Some horses are naturally fussier with their feed, whilst others lose their appetites because of seasonal, routine, or dietary changes.
For example, relocating to a new yard, field or stable, new medications or supplements that alter the taste of feed, new health conditions, or an abundance of grazing in the spring and summer.
As long as you can rule out any health issues such as poor dentition, gastric ulcers, or colic, you may want to try incorporating these favoured flavours into their diet to tempt them to eat.
What Flavours Do Horses Like?
As you will know, every horse is different and therefore each will have different flavour preferences, so you may need to trial a few different ones before you find your horse or pony’s favourite.
Try one new flavour at a time and ensure you introduce new tastes gradually to help your horse accept them.
Fenugreek is a tangy, burnt-sugar flavoured spice that tastes similar to maple sugar.
Fenugreek seeds can be helpful for improving body condition and bloom.
Try fenugreek for horses who tend to be a little fussy with their food at times, it’s highly palatable and brings health benefits with it too.
Packed full of potassium, vitamin D, vitamin C, and magnesium, bananas are a great option for a tasty treat, as a way to disguise unpalatable medication, or mashed up and incorporated into the bucket feed to increase palatability. They can also aid digestion.
Bananas can be fed to horses with the skin on however the skin does have a slightly bitter taste, which some horses may not appreciate.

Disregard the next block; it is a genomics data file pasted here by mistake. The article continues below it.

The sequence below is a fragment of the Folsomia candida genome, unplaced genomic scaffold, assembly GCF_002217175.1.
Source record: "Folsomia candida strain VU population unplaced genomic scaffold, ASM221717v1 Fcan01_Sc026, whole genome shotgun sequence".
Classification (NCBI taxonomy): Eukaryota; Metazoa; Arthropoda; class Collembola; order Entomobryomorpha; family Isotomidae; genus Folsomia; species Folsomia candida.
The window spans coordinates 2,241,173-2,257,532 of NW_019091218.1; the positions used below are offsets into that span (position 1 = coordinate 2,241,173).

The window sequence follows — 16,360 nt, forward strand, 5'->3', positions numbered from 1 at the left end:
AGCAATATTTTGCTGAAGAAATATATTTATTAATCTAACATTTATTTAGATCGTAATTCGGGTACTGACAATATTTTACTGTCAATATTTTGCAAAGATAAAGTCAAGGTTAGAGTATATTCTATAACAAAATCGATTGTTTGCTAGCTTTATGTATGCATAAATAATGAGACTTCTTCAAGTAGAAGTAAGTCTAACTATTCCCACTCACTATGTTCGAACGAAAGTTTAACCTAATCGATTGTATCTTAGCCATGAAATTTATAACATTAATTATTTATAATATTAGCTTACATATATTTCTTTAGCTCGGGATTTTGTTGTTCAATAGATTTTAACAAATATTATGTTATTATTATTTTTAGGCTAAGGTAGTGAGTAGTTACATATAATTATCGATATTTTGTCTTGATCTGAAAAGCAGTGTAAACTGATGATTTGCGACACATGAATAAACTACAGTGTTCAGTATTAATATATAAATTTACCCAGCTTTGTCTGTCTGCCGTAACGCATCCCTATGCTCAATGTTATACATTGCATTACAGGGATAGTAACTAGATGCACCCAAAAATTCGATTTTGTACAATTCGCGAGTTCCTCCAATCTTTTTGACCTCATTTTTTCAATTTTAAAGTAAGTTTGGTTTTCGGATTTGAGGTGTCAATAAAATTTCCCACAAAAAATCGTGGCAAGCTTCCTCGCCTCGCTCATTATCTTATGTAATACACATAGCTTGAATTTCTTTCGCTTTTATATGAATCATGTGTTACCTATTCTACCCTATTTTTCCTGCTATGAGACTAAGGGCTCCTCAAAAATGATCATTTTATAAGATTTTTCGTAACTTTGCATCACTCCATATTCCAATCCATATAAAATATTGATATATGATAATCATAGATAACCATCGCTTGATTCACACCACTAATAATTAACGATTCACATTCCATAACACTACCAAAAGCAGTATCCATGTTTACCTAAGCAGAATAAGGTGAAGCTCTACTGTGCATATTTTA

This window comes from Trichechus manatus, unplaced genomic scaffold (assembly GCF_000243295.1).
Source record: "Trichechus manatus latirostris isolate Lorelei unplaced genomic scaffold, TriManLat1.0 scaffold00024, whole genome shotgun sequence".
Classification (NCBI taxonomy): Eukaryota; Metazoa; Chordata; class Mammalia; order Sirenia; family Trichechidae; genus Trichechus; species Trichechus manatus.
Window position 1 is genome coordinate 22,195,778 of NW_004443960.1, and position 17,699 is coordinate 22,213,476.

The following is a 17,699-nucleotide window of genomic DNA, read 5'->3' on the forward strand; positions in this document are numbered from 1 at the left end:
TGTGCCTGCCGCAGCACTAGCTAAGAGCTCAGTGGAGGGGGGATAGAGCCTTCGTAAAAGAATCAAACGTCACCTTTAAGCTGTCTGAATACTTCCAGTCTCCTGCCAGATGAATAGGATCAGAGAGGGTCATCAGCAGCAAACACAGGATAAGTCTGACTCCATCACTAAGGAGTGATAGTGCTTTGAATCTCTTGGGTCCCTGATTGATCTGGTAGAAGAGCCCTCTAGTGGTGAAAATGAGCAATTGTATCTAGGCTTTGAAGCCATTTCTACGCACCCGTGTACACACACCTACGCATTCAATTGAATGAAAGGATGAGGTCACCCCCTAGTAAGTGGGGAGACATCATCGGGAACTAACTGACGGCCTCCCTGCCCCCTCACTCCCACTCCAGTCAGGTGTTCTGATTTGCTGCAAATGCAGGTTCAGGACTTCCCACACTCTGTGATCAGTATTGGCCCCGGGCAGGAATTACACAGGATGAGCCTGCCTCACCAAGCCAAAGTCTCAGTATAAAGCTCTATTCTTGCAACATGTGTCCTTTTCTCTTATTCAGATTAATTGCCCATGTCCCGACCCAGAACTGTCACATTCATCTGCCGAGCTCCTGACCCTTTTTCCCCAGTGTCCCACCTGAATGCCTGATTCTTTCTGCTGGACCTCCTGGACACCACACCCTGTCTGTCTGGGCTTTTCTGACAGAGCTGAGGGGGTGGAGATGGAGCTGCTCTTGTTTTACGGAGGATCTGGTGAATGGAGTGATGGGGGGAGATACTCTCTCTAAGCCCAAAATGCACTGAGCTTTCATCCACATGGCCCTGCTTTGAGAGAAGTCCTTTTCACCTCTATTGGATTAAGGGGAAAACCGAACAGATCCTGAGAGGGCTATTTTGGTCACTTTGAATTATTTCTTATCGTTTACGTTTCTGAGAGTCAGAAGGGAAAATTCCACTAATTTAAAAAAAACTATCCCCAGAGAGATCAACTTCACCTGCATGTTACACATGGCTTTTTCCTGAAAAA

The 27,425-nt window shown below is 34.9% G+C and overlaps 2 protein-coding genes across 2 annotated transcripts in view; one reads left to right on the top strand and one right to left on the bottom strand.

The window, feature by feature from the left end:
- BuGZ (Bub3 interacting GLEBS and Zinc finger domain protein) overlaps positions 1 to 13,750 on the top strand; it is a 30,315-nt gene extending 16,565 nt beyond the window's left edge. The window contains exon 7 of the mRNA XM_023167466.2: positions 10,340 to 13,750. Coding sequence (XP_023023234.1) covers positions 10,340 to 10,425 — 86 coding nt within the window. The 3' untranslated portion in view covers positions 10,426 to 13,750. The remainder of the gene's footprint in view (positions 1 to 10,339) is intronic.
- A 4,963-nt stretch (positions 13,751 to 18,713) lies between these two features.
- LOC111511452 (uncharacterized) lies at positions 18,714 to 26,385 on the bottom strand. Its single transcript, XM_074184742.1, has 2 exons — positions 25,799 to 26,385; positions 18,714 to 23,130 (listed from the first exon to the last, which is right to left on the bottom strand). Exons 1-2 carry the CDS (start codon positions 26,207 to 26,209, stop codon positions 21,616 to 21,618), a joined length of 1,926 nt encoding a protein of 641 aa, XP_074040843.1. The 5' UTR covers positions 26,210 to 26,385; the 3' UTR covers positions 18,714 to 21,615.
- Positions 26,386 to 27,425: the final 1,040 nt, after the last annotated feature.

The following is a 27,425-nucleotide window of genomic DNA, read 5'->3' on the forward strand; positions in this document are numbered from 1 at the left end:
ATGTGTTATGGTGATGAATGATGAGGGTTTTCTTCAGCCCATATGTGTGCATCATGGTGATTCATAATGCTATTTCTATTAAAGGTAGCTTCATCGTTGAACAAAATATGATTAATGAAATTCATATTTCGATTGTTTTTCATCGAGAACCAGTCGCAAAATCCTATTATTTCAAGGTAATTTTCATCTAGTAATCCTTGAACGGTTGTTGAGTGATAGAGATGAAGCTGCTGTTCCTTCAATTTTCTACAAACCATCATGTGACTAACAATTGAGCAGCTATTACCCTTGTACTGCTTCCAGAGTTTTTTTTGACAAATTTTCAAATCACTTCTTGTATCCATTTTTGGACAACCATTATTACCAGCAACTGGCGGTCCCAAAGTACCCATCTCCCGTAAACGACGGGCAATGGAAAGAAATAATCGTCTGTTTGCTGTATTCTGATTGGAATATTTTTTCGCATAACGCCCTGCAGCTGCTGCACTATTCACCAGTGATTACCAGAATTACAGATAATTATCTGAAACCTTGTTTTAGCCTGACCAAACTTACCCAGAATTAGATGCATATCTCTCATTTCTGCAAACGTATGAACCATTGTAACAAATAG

Due to the high potassium content, bananas tend not to be suitable for HYPP horses.
Cherries have a wonderfully sweet flavour and aroma that horses love. They’re also good sources of vitamins A and C.
However, horse owners should note that only washed, stoned cherries are safe for horses to eat – cherry trees and their leaves are toxic and should never be accessible for horses.
Feeds containing cherry flavours are usually a great way to encourage horses to eat supplements or medications that they may not otherwise find palatable.
Peppermint flavouring is a commonly added to chopped fibre sources such as chaffs to increase palatability, but did you know it may bring health benefits for your horse
As well as being a flavour that many horses love, peppermint is thought to have a soothing effect on the stomach and intestines which could be beneficial for horses that experience discomfort as a result of gastrointestinal upset.
It’s a known fact that most horses have a sweet tooth which is why it’s no surprise that molasses is one of their favourite flavours.
Molasses is commonly added to chopped fibre and chaff to improve palatability but it’s also a great source of natural nutrients such as potassium, iron, calcium, salt and B vitamins.
Molasses has received bad press recently with some owners believing that sugar is bad for the diets of both humans and equines. Molasses for horses is actually useful in moderation as long as the horses’ own natural ability to digest sugar in the small intestine is not overwhelmed. The horse’s diet must be considered as a whole. The biggest supplier of sugar in horse diets usually comes from forage, particularly grass. Molasses as it is typically used in horse feeds does not supply a significant amount of sugar in the total diet.
Palatable, High Fibre Alternatives
Each product in the Mollichaff range contains a blend of palatable ingredients designed to support the health of horses and ponies as well as be delicious.
To discuss the palatability of HorseHage or Mollichaff for your horses and ponies, contact our helpline today. Or if you’d like to receive a sample of a Mollichaff product in the post so that your horses can give it a try before you order a whole bag, please request one here.